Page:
Creating a PWA with Next.js and next-pwa to improve your websites UX

Turning your website into a PWA, especially if your website doesn't rely on an internet connection at all, can greatly improve it's user experience by allowing them to access your web app anywhere.

Lighthouse PWA optimized check
Author
Isaac Bythewood Isaac Bythewood
June 18, 2022

If you have a particularly large single page web app then a PWA can dramatically increase return conversions by reducing the need to redownload assets on repeat visits and provide a native app like experience on users' devices.

Timelite is currently one of my apps that I needed to make into a PWA, you can check it out at https://timelite.bythewood.me/.

Timelite PWA screenshot

With the creation of Timelite I knew I wanted it to be a PWA since it was a 100% client side web app. I've gone through a couple of Next.js PWA plugin iterations over the years but the easiest by far has been next-pwa. The installation process was done in two steps. First I had to install it with yarn add next-pwa, you can also use npm install next-pwa if you prefer. Then update my next.config.js file with the following:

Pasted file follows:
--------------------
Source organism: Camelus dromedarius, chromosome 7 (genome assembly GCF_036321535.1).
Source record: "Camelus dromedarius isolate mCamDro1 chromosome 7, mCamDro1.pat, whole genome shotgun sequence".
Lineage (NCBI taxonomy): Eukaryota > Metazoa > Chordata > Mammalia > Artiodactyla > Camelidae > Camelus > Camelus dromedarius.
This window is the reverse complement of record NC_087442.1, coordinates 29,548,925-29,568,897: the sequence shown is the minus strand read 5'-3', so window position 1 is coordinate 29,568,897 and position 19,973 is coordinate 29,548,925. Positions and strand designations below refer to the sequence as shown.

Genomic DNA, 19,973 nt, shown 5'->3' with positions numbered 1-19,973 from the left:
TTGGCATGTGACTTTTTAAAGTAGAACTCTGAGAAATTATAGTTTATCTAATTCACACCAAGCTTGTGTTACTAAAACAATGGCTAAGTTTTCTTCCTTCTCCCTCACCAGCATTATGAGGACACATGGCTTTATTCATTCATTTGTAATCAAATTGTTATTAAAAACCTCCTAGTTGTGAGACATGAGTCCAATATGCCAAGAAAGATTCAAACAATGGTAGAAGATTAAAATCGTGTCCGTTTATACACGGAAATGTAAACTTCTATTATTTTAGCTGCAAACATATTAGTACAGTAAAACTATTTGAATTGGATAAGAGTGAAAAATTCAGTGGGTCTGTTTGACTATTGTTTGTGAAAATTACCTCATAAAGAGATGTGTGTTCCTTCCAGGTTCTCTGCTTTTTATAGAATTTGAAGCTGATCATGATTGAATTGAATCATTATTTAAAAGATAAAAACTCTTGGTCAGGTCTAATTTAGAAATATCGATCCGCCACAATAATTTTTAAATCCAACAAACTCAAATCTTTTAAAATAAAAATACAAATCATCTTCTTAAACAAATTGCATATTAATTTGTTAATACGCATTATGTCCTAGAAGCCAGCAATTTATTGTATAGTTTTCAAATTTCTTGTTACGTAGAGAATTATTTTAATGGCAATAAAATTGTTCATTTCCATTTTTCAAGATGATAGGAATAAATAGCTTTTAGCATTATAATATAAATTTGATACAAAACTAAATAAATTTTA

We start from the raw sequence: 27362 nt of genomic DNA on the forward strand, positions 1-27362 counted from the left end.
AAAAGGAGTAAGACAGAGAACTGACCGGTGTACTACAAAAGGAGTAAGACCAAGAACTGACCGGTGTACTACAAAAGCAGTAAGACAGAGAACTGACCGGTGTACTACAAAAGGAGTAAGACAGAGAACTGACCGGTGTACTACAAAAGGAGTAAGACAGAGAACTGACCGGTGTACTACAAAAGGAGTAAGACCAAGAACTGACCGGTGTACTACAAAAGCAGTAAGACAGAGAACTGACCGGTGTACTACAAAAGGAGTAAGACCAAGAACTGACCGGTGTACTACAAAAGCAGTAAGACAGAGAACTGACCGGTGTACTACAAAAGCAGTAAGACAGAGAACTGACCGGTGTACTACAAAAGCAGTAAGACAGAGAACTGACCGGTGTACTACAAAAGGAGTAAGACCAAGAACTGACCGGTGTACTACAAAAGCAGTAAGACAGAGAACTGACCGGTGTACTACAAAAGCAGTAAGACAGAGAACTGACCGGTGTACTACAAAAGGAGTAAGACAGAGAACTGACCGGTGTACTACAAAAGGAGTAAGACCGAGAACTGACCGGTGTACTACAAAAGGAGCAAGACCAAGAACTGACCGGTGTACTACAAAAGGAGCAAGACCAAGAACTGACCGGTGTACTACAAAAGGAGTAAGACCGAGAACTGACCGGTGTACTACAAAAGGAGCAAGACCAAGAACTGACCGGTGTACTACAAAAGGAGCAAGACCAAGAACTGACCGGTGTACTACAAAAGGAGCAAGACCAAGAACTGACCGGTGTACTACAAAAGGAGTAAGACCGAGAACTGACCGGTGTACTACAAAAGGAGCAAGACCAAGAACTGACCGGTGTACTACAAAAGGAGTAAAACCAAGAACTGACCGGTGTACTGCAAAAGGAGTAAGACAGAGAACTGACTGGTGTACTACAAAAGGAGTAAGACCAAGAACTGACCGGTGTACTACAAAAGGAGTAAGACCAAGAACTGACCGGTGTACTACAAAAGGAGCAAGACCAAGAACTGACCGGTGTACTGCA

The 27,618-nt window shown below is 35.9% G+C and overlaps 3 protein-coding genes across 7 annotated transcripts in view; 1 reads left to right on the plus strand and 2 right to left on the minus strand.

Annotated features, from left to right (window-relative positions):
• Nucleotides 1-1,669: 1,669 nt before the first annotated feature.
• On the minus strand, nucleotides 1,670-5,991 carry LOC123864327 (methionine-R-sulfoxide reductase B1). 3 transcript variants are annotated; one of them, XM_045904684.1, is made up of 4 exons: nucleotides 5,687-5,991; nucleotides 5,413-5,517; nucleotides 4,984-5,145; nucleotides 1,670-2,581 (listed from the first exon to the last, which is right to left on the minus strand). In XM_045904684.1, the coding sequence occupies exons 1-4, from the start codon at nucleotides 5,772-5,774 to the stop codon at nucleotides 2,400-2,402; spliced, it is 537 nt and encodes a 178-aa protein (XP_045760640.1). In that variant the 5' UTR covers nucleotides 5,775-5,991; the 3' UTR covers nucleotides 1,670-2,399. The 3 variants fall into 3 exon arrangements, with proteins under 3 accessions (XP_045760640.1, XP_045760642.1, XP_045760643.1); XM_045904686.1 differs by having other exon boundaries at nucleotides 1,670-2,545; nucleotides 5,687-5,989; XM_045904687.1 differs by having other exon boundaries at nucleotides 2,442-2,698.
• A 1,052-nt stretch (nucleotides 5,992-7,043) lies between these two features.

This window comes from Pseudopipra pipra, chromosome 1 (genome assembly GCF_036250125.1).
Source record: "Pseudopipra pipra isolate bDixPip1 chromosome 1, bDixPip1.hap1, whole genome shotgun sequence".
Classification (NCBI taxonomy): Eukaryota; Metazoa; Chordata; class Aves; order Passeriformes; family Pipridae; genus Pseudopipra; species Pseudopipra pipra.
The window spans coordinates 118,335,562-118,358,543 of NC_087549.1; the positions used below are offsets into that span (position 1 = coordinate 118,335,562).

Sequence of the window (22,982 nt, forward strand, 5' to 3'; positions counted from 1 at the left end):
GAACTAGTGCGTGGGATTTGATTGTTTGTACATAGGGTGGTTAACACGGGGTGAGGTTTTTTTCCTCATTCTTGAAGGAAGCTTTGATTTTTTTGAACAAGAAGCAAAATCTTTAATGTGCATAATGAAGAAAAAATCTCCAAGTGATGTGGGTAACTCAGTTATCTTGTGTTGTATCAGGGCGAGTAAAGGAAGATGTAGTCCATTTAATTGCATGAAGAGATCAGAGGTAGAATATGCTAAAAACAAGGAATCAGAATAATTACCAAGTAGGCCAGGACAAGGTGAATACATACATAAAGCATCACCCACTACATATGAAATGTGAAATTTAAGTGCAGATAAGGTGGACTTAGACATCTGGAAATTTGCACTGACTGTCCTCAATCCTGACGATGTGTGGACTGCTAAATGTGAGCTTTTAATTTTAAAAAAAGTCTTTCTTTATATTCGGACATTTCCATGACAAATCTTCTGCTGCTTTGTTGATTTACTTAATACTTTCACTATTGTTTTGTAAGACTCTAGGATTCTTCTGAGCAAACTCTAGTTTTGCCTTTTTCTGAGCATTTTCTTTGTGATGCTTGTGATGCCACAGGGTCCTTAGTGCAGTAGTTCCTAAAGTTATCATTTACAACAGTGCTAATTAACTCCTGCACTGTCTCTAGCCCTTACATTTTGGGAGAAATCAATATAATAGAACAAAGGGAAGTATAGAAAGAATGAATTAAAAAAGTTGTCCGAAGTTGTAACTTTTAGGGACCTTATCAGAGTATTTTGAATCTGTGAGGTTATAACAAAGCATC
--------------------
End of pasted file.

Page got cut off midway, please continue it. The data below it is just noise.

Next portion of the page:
And I was done! I can now add the Timelite app to my phone's home screen or install it on Chromium based browsers.

Timelite PWA icon

To be fair there is slightly more work you have to put into this installation if you don't already have a manifest.json file. I already had one since Timelite was already a PWA but your manifest goes in the public folder of your Next.js app and it looks something like this:

Now you're truly done! I have a very simple manifest file for Timelite but you may want to add a few more lines and icons such as a maskable icon, which I currently don't have, but it would improve the way the icon looks on some users home screens. For more manifest options and documentation you can check out the next-pwa README.


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